Cocaine: a receptor in the brain shuts down the dependency

   The brain is a great machine that governs our body, we know well, and as such there are present some sort of "switches".
In this regard, a study conducted by researchers National Institute on Drug Abuse, led by Zheng-Xiong Xi online and published in the journal "Nature", showed that you can turn on a "switch" to curb cocaine cravings.
In our brain are two receptors present who play a key role in meccainismi of cocaine dependence: CB1 and CB2.
   With appropriate medications you can activate the CB1cannabinoid receptor, which stimulates the cerebral mechanism tied to a sense of pleasure and reward. In the case of drugs, then, this favors the fallout after a prolonged abstinence.
The opposite effect, stimulating instead, you get another cannabinoid receptor in the brain CB2, whose role was as yet unclear. Stimulating CB2 receptor in the brain, in fact, reduce the effects and the desire to cocaine, which alter their behavior by stopping try obsessively the substance.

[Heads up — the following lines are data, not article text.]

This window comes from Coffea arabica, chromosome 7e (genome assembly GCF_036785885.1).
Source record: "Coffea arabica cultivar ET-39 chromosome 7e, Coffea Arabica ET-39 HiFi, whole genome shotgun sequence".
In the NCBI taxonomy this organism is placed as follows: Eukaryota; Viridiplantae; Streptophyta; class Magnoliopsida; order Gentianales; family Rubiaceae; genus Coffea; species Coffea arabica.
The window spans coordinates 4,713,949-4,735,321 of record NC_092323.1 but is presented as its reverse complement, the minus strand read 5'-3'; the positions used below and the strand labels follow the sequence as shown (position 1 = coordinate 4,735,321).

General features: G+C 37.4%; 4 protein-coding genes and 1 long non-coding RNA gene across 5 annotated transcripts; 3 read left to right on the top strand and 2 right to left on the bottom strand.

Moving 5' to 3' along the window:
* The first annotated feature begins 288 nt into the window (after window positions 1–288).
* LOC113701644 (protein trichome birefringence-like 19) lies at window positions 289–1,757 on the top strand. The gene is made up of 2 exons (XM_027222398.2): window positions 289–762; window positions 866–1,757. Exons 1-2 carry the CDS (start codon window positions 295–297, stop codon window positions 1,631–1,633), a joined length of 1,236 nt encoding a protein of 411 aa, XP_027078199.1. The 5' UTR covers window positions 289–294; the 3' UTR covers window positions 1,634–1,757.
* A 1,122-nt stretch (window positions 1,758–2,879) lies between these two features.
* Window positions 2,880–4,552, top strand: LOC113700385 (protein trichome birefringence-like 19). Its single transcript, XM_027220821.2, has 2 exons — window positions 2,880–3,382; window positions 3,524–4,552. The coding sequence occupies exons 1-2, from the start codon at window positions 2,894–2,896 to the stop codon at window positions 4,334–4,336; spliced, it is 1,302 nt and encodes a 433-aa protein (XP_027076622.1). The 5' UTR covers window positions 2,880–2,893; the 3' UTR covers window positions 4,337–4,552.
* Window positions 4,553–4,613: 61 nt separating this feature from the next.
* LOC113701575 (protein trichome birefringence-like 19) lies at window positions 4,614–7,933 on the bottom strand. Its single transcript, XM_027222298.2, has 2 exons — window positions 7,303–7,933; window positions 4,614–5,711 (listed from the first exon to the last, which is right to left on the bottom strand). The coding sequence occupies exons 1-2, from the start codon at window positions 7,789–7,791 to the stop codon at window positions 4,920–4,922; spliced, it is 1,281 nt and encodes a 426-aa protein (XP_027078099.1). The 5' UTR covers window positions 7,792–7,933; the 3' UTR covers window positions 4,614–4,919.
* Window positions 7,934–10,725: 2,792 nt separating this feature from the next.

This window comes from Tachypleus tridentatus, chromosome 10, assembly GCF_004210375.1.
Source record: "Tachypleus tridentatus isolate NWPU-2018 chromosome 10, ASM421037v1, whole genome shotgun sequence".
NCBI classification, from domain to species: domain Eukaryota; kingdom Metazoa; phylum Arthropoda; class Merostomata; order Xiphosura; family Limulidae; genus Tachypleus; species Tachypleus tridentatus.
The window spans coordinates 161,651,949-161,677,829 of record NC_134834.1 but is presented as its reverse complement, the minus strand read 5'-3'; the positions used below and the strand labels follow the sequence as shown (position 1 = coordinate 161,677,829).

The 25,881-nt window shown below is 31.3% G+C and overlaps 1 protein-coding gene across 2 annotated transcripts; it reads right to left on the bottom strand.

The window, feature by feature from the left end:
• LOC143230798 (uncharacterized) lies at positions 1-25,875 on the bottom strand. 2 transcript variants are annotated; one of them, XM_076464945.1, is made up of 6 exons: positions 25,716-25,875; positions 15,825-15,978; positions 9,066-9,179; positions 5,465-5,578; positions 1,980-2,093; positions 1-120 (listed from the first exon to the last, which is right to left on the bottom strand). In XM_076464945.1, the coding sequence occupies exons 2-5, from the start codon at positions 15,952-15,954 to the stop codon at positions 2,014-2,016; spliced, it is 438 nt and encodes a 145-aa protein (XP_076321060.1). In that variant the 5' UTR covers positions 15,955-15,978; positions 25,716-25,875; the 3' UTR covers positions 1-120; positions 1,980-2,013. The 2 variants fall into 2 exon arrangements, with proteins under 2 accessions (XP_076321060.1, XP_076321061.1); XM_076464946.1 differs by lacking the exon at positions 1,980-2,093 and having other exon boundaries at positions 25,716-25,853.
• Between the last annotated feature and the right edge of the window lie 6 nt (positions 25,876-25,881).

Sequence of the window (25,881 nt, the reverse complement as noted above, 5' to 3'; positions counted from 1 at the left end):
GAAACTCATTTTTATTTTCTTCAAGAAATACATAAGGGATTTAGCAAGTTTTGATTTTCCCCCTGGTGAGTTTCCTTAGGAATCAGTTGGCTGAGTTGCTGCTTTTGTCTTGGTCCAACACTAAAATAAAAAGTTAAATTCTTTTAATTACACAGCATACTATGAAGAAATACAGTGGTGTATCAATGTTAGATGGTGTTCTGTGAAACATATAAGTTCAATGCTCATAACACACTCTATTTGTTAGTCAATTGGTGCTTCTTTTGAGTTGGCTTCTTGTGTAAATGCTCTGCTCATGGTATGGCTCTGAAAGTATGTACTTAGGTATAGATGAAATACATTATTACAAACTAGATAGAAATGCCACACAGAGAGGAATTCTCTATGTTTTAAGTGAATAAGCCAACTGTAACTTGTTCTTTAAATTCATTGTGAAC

Therefore, researchers have identified two classes of molecules capable of turning, and then selectively enable, only CB2receptors, so that parties can greatly reduce their desire for drugs.
The study in question, which represents a real breakthrough in this area, has only been tested on mice and the results were as expected.
The studies will surely ahead, but the researchers wanted to emphasize how CB2 switch could become a target by hitting it with new therapies to mitigate the dependency and substance abuse.


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